Inter-American Commission on Human Rights, Annual Report, 1985-86, OEA/Ser. L/V/II.68, doc 8, rev 1, 191, 192-93 (1986).
 Molina-Theissen v Guatemala , 2004 Inter-Am Ct HR (ser C) No 108.
 Ibid , para 38.
 Humberto Sánchez v Honduras , 2003 Inter-Am Ct HR (ser C) No 99.
 Ibid , para 186.
 Cantoral-Benavides v Peru , 2001 Inter-Am Ct HR (ser C) No 88 (Dec 3, 2001).
 T M Antkowiak 'Remedial Approaches to Human Rights Violations: The Inter-American Court of Human Rights and Beyond' (2008) 46 Columbia Journal of Transnational Law 351, 380.
 Tibi v Ecuador , Judgment of September 7, 2004, Inter-Am Ct HR, (Ser C) No. 114.
 Ibid , para 60.
 Ibid , para 261.
 Press Freedom Index 2013 (Available at: http://en.rsf.org/press-freedom-index-2013,1054.html). Freedom of press is an even greater issue in Belarus. The State ranks 157th in the table.
 Molina-Theissen v Guatemala , 2004 Inter-Am Ct HR (ser C) No 108.
 Plan de Sánchez Massacre v. Guatemala , 2004 Inter-Am Ct HR (ser C) No 116.
 Molina-Theissen v Guatemala , 2004 Inter-Am Ct HR (ser C) No 108, para 75 (f).
 Plan de Sánchez Massacre v. Guatemala , 2004 Inter-Am Ct HR (ser. C) No. 116, para 100.
 Gutiérrez-Soler v Colombia , 2005 Inter-Am Ct HR (ser. C) No 132, (Sept 12, 2005).
 T M Antkowiak (n 134), 379.
 Gutiérrez-Soler v Colombia , 2005 Inter-Am Ct HR (ser. C) No. 132, (Sept 12, 2005) para 59.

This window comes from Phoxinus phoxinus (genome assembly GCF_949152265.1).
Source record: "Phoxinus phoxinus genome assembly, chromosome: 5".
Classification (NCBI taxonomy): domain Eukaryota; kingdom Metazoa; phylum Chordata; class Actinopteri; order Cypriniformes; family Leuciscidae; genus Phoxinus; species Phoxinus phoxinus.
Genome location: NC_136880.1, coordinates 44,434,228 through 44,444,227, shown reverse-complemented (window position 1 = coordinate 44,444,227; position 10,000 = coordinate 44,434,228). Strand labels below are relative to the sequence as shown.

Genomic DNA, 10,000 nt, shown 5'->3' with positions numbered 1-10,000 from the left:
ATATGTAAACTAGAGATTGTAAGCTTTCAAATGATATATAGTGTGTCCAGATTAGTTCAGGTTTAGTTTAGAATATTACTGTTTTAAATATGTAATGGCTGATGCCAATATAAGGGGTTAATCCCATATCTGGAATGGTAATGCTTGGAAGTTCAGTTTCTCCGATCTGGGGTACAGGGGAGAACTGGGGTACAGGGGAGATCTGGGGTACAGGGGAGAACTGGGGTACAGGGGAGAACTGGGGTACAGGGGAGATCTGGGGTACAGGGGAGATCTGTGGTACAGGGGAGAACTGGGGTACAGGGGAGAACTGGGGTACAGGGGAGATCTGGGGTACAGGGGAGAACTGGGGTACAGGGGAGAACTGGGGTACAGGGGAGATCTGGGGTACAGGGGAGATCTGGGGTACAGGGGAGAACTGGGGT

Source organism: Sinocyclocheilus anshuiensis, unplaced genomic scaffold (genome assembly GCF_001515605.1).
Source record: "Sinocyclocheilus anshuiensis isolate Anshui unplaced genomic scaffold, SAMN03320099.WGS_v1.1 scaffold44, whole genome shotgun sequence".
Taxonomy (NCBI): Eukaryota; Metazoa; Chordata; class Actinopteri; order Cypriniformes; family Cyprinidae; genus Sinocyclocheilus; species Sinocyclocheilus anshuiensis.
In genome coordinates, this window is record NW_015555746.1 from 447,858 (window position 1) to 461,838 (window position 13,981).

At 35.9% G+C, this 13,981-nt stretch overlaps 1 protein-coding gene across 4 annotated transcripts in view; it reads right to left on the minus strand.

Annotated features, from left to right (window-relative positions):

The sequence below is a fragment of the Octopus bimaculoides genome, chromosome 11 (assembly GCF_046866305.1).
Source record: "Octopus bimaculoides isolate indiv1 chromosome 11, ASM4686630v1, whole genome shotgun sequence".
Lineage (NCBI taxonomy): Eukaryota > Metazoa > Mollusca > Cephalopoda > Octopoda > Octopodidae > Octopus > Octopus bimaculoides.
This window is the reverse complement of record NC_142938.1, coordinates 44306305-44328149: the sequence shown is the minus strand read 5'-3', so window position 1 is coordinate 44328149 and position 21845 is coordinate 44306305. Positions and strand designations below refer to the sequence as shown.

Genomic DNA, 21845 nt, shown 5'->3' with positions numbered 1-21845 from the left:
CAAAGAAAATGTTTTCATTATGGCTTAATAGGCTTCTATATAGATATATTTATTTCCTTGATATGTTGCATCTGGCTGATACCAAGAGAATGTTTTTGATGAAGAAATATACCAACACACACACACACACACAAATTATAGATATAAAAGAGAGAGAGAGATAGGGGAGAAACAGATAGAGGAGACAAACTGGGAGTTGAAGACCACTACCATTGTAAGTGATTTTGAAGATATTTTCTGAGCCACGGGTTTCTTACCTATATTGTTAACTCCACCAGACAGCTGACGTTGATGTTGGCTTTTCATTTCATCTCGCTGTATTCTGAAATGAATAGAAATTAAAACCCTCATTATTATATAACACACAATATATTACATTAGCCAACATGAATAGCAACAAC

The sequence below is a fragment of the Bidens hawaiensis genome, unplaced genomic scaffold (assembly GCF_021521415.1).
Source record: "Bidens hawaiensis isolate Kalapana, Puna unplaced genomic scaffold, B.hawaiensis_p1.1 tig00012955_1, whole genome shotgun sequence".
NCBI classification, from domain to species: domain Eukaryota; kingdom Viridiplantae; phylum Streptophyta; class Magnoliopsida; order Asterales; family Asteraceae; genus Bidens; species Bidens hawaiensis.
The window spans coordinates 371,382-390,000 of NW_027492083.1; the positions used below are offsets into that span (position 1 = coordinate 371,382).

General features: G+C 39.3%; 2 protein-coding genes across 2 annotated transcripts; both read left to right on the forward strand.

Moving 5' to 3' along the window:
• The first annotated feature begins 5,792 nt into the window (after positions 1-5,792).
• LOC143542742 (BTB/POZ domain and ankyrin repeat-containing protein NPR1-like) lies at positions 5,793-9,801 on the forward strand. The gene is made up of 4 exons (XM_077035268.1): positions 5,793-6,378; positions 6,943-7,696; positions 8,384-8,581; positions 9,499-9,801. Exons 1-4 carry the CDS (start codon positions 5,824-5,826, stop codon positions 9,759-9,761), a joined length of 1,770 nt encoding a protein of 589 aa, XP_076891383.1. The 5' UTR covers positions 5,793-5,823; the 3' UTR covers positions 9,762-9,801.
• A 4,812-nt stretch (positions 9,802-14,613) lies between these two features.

T M Antkowiak, 'Truth as a Right and Remedy in International Human Rights Experience' (2001-2002) 23 Michigan Journal of International Law 1014, 1011.
 O Bowcott 'Ministry of Defence says sorry for killing of Majella O'Hare' (The Guardian, 28 March 2011).
 BBC News, 'William McGreanery: MoD apology to family of man shot by soldier' (BBC News, 25 April 2013) (Accessed 13/06/2013).
 D Howden & K Senguta '59 years late - but Mau Mau accept an almost apology' (The Independent, 7 June 2013).
 T M Antkowiak (n 134) 384.
 J Braithwaite, A Future Where Punishment is Marginalized: Realistic or Utopian? (1999) 46 UCLA Rev 1727, 1744.
 T M Antkowiak, (n 147) 1011.
 Ibid .
 B Çalı and A Wyss, 'Why do Democracies Comply with Human Rights Judgments?' A Comparative Analysis of the UK, Ireland and Germany' (Part of the United Kingdom Economic and Social Research Council project on the 'Legitimacy and Authority of Supranational Human Rights Courts: A Comparative Analysis of the European Court of Human Rights' Grant No: RES-061-25-0029). For a further discussion on how shame can be important in aiding with the compliance of human rights see, T Keenan 'Mobilising Shame' (2004) 103 South Atlantic Quarterly 2-3.
 J M Pasqualucci, The Practice and Procedure of the Inter-American Court of Human Rights (Cambridge, 2003) 272.